The impact of COVID-19 pandemic on Kosovos economy


Measures to prevent the spread of the pandemic caused the highest decline in domestic production since the post-war period, leading to a fall of Gross Domestic Product (GDP) by 9.28 percent in the second quarte. GAP Institute, through this report, presents the main components that make up the GDP, as well as other macroeconomic indicators in the first half of 2020 (January-June) in order to reflect the impact of this crisis on the country’s economic sectors.

The emergency situation changed consumer behavior, as households raised spending on basic products such as food, water and electricity, while reducing non-essential spending. Economic activities that marked an increase in the second quarter were the extractive industry, processing, electricity and water supply, by 19.8 percent, and information and communication industries by 29.6 percent.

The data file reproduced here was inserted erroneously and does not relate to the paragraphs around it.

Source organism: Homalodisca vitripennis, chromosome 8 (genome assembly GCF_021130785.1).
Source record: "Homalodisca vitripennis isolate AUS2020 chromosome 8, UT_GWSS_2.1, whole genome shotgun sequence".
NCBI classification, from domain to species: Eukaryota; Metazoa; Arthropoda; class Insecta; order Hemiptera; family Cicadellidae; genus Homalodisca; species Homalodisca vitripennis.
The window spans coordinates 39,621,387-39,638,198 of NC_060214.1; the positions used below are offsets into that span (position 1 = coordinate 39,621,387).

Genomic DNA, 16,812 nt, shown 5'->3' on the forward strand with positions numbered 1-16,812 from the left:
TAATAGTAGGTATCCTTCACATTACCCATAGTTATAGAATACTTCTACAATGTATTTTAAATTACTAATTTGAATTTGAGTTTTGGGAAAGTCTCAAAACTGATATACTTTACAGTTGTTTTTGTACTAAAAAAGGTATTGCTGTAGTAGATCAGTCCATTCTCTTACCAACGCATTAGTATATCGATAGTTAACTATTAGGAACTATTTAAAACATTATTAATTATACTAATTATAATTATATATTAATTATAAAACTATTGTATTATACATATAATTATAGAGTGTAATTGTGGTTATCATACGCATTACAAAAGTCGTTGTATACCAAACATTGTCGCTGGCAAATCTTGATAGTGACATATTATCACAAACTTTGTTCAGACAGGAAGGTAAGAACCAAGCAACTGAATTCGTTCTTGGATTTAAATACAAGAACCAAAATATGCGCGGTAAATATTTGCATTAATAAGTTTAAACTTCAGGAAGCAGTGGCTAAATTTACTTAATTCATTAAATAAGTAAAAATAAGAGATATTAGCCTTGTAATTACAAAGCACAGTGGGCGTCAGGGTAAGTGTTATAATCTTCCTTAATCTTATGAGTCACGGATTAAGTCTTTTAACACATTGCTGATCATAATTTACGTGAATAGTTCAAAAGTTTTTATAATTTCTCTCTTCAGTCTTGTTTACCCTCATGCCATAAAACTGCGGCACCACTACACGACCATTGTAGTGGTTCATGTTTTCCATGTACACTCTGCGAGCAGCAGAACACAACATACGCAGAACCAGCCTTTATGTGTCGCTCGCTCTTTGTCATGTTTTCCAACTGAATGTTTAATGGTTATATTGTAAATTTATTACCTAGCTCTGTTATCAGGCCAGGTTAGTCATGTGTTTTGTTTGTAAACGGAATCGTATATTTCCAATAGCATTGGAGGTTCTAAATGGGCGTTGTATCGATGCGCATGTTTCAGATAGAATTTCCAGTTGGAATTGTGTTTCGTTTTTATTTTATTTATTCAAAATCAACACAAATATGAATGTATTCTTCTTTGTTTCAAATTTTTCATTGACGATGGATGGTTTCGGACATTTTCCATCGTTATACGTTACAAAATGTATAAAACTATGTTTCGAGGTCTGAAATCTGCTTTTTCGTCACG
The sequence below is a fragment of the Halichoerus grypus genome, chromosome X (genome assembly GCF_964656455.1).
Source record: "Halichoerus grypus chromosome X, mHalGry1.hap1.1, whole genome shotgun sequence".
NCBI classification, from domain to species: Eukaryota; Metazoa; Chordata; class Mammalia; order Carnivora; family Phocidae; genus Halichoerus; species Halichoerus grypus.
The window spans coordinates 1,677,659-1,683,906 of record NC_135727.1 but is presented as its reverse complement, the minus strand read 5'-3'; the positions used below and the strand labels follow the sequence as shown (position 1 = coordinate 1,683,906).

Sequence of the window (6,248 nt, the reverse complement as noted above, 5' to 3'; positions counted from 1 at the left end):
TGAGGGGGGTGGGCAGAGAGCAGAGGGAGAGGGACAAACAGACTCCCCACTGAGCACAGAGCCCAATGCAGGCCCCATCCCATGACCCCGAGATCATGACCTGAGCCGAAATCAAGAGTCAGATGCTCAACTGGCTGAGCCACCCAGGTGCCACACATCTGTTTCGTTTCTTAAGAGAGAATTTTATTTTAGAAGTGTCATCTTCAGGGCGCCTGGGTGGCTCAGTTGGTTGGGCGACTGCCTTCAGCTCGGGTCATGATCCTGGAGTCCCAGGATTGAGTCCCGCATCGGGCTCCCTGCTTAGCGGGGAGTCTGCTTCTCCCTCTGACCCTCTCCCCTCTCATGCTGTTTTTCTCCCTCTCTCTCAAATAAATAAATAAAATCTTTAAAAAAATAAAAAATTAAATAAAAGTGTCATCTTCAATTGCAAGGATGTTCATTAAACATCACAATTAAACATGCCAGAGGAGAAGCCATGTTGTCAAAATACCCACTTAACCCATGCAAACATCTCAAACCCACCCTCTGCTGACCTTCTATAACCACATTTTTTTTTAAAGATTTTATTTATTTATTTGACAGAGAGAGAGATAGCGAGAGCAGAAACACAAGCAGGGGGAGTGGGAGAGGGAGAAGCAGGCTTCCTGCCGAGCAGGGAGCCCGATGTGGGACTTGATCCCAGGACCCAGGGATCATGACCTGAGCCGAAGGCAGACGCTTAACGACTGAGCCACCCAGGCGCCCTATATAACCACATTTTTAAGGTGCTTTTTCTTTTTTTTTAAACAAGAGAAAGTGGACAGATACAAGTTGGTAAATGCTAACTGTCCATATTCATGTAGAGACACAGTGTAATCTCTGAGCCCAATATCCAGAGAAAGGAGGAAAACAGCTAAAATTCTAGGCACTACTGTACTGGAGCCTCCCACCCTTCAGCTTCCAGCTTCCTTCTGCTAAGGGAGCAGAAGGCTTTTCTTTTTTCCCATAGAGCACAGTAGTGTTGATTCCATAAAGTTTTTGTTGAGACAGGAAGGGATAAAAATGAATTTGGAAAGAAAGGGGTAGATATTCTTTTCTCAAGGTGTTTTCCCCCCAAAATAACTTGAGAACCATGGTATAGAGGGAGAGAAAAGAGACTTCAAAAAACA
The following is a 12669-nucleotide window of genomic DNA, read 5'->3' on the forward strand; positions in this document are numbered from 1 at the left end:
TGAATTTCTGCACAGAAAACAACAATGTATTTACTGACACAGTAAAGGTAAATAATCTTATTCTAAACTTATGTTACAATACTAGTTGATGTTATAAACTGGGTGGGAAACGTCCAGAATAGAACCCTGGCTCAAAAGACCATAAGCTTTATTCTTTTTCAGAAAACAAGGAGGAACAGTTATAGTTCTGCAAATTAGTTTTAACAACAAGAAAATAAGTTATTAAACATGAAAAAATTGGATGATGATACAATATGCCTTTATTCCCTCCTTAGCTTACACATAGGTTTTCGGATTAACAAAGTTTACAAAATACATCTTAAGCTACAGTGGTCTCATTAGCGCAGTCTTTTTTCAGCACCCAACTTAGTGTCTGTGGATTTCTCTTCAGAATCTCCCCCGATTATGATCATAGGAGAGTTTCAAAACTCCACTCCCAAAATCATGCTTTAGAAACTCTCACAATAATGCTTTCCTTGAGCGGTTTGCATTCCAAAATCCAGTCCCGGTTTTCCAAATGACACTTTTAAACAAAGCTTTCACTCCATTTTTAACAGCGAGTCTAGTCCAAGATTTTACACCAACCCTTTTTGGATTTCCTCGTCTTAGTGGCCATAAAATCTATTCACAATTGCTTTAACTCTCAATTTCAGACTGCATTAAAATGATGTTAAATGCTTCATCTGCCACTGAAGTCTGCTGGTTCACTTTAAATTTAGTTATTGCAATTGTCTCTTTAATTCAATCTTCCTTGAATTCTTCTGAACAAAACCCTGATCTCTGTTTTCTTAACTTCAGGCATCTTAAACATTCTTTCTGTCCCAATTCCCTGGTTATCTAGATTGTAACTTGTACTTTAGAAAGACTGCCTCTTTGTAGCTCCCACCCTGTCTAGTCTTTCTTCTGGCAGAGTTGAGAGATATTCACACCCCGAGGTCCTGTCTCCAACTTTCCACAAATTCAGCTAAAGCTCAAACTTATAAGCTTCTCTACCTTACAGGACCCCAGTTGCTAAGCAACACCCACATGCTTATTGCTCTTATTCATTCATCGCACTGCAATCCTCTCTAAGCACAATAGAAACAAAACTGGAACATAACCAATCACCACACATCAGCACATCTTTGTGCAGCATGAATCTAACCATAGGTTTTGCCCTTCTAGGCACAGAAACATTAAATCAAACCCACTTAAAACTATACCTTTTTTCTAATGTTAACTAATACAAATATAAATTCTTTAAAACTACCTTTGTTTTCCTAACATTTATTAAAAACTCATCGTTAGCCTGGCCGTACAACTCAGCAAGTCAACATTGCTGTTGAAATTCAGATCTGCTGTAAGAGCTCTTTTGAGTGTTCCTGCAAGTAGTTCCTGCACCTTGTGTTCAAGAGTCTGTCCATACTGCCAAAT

In the meann time, all other industries suffered a decline in revenues. The highest decline was recorded in the construction industry, with -47.08 percent, and trade, transport, accommodation and food services, with -24.4 percent. During the first six months of the year, industries reported a turnover of around 584 million Euros, which is 11 percent less than in the same period the previous year, in the Tax Administration of Kosovo (TAK).

The Government of Kosovo, approved the first fiscal package worth 190 million Euro. It also proposed a refocus of budget expenditures, within the legal thresholds, from the category of capital expenditures to the category of salaries, transfers and subsidies. Although a large number of citizens and businesses benefited from this package, its full implementation did not take place in the second quarter. As a result, expenditures in the first six months amounted to only 18.8 million Euro, or around 2 percent higher than in the first half of the previous year. The refocus of the budget, as the only measure barring an increase in public debt, will be ineffective in supporting economic recovery.

To read the full report click here.